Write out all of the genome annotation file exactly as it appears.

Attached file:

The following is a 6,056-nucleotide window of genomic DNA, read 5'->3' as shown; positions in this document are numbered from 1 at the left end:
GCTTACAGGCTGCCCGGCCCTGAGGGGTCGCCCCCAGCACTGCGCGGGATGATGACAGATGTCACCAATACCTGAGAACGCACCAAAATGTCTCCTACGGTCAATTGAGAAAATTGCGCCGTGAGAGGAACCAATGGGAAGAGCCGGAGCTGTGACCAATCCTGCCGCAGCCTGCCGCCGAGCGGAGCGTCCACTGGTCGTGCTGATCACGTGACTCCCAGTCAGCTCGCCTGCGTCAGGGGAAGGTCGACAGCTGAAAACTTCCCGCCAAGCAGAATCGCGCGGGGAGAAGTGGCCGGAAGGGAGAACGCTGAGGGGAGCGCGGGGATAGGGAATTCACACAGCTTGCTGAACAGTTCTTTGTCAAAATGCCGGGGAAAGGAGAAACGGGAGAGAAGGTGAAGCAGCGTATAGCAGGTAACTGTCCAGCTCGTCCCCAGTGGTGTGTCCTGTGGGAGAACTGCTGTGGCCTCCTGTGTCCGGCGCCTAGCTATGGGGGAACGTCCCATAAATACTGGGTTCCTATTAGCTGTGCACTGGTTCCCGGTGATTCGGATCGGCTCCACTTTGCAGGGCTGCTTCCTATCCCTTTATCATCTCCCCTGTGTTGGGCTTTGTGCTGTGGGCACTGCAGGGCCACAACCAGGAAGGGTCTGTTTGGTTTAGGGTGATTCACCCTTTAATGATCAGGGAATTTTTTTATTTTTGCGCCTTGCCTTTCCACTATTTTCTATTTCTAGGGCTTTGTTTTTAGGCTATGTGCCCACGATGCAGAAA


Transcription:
The following is a 6,056-nucleotide window of genomic DNA, read 5'->3' as shown; positions in this document are numbered from 1 at the left end:
GCTTACAGGCTGCCCGGCCCTGAGGGGTCGCCCCCAGCACTGCGCGGGATGATGACAGATGTCACCAATACCTGAGAACGCACCAAAATGTCTCCTACGGTCAATTGAGAAAATTGCGCCGTGAGAGGAACCAATGGGAAGAGCCGGAGCTGTGACCAATCCTGCCGCAGCCTGCCGCCGAGCGGAGCGTCCACTGGTCGTGCTGATCACGTGACTCCCAGTCAGCTCGCCTGCGTCAGGGGAAGGTCGACAGCTGAAAACTTCCCGCCAAGCAGAATCGCGCGGGGAGAAGTGGCCGGAAGGGAGAACGCTGAGGGGAGCGCGGGGATAGGGAATTCACACAGCTTGCTGAACAGTTCTTTGTCAAAATGCCGGGGAAAGGAGAAACGGGAGAGAAGGTGAAGCAGCGTATAGCAGGTAACTGTCCAGCTCGTCCCCAGTGGTGTGTCCTGTGGGAGAACTGCTGTGGCCTCCTGTGTCCGGCGCCTAGCTATGGGGGAACGTCCCATAAATACTGGGTTCCTATTAGCTGTGCACTGGTTCCCGGTGATTCGGATCGGCTCCACTTTGCAGGGCTGCTTCCTATCCCTTTATCATCTCCCCTGTGTTGGGCTTTGTGCTGTGGGCACTGCAGGGCCACAACCAGGAAGGGTCTGTTTGGTTTAGGGTGATTCACCCTTTAATGATCAGGGAATTTTTTTATTTTTGCGCCTTGCCTTTCCACTATTTTCTATTTCTAGGGCTTTGTTTTTAGGCTATGTGCCCACGATGCAGAAA